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Kepler Wessels

When one researches cricket world records, you are bombarded with highest individual or team scores, or bowling achievements of 5 or more wickets, hattricks, or 10 wicket innings. These records are rightly so attained and held for long by stellar players; those that often bear down on or breach 100 Tests. To look at the other spectrum there are quite a few ‘mid-field’ record achieving players, perhaps even ‘1, 2, or 3 Test wonders’, such as Richie Benaud’s brother John, players easy to forget and forgive oneself when you do recall them.

Top of this list was one of my ‘superstar’ Australian idols when growing up in Melbourne and he wasn’t even for that part Australian, but South African by birth. Kepler Christoffel Wessels, with an extremely unorthodox left-handed batting stance, made his debut for Australia against England at Brisbane Cricket Ground (colloquially the ‘Gabba), on Nov 26, 1982. In doing so, he became the first South Africa born cricketer to play for Australia and 13th Australian to make a century on debut, with a cracking 162. At 12 years of age, anyone that makes a century on debut was a superstar in my book.

Saying this, in 1992 when the subject of a ‘World XI’ was discussed, Ravi Shastri smashed 206 at the SCG (Sydney Cricket Ground), and was Shane Warne’s first test wicket. My brother questioned why I didn’t have Ravi in my World XI, he had after all just scored 206. I argued, ‘just because a batsman scores a double century doesn’t make him one of the best batsmen in the world’.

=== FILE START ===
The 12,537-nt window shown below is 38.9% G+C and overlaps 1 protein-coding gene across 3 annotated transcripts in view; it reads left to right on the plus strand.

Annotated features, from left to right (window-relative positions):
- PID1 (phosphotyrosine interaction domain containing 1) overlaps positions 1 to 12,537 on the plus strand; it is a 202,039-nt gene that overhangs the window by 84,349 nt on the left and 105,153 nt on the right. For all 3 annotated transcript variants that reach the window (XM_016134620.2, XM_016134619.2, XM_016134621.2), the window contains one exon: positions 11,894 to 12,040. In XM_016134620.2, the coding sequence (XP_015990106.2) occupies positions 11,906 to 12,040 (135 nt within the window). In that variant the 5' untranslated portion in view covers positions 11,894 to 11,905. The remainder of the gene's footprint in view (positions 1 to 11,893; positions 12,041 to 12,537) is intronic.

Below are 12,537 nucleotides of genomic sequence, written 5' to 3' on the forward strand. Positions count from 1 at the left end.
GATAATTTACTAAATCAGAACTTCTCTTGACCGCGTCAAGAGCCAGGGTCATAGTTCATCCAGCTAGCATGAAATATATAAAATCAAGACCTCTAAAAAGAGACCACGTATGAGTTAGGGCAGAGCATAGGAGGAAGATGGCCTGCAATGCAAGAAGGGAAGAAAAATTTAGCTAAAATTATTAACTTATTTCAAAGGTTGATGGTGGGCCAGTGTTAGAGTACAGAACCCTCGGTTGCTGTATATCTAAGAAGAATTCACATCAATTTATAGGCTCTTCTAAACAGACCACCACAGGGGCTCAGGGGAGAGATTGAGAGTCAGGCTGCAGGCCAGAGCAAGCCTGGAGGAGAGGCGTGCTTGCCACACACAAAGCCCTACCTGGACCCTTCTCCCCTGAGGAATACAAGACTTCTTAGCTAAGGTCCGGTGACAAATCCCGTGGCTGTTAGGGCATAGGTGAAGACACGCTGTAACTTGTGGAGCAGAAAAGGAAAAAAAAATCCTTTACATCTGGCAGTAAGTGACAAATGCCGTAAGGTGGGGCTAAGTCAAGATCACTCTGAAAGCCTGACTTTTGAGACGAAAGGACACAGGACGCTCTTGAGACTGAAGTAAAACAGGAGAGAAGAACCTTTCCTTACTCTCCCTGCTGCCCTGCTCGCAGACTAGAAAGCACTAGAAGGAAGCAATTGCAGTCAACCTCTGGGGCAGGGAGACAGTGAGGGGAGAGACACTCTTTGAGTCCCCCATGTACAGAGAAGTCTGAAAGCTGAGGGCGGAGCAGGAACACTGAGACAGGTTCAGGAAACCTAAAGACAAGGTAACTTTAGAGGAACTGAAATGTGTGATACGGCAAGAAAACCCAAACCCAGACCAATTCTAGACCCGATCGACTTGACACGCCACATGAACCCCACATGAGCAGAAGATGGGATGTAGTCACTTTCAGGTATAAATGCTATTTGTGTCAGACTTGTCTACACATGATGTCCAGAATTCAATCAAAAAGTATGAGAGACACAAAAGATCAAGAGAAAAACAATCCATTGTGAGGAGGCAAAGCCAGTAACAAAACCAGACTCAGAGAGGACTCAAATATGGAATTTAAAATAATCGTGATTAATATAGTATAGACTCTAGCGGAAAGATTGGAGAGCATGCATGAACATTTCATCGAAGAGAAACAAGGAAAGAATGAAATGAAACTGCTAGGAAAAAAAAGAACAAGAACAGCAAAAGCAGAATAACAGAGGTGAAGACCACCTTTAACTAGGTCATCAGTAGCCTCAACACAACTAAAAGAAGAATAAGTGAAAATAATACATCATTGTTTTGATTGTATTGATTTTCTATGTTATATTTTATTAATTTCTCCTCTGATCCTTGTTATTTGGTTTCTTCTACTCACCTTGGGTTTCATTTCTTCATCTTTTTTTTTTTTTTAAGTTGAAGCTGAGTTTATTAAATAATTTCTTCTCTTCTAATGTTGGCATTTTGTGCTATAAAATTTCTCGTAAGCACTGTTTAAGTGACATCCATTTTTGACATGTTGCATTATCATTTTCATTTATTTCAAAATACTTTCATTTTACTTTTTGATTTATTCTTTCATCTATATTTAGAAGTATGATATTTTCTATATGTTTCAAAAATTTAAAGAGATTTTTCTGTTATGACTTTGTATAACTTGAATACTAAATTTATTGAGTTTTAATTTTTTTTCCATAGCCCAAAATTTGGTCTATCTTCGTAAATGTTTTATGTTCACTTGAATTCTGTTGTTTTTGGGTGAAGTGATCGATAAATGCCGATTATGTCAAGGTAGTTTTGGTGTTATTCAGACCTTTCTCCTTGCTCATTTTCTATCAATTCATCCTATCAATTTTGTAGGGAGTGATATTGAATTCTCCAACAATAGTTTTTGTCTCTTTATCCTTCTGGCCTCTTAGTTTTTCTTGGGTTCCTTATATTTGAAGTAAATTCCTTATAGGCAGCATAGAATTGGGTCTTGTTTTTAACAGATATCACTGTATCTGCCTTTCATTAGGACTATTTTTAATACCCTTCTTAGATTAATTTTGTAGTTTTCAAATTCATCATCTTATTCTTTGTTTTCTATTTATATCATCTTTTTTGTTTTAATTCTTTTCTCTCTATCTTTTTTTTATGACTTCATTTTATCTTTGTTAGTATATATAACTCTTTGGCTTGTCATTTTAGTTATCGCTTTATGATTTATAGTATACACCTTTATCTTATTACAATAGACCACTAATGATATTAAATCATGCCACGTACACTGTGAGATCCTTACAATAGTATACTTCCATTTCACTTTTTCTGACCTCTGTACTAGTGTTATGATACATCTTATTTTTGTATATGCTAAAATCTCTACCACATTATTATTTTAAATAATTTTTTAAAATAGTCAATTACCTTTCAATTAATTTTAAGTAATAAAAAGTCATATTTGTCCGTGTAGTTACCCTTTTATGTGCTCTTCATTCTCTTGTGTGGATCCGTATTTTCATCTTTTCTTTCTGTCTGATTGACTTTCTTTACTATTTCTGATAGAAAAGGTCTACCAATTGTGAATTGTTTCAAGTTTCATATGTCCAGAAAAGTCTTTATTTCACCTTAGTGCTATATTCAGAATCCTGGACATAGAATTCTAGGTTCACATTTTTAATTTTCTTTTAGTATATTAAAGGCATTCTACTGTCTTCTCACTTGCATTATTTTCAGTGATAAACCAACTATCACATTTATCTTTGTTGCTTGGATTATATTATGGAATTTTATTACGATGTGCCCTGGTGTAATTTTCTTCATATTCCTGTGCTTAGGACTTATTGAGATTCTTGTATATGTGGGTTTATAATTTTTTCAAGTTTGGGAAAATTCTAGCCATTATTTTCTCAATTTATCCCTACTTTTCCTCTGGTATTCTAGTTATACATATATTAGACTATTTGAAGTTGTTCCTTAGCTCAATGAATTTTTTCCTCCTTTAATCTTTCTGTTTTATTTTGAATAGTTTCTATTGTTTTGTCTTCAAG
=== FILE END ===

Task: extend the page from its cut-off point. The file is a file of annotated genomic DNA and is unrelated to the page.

Fast forward to Australia’s Tour of Bangladesh 2006 when Australian fast bowler Jason ‘Dizzy’ Gillespie scored 203 not out, as nightwatchman no less. Accident or otherwise, you wouldn’t select Dizzy as your number 3 on that performance. As it was, Dizzy was never selected again full stop; not even for his bowling, let alone batting!

So back to Kepler, whilst reaching three figures on debut for Australia is an incredible achievement, 6-months later he became the first international player to score a century in Sri Lanka, the island-nation only gaining test-status in 1982. Scoring test centuries was maybe not one of Kepler’s ‘young dreams’ as he had his eye on several sporting codes. Kepler was a natural sporting superstar, excelling at any discipline he turned mild-attention to. Though introduced to cricket at age 6 years, rugby union was his focus, and at aged 12 was selected to represent ‘Free State’.

When not scoring tries, Kepler kept his feet wet in the swimming pool and like rugby, was one the best nippers in Free State. Suffering near-death from nephritis (inflammation of the kidneys), his dad decided to hang-up Kepler's  Speedo's and Kepler switched his focus to cricket and tennis, the latter he played during rugby season. Winning many events and becoming South Africa’s #1 U16 player, Kepler was offered a 4-year tennis scholarship at Houston University. After losing a match and then his mental rag, he turned down the scholarship, quit tennis and made cricket his game… after scoring a century at aged 9 and earning selection for Free State U13’s.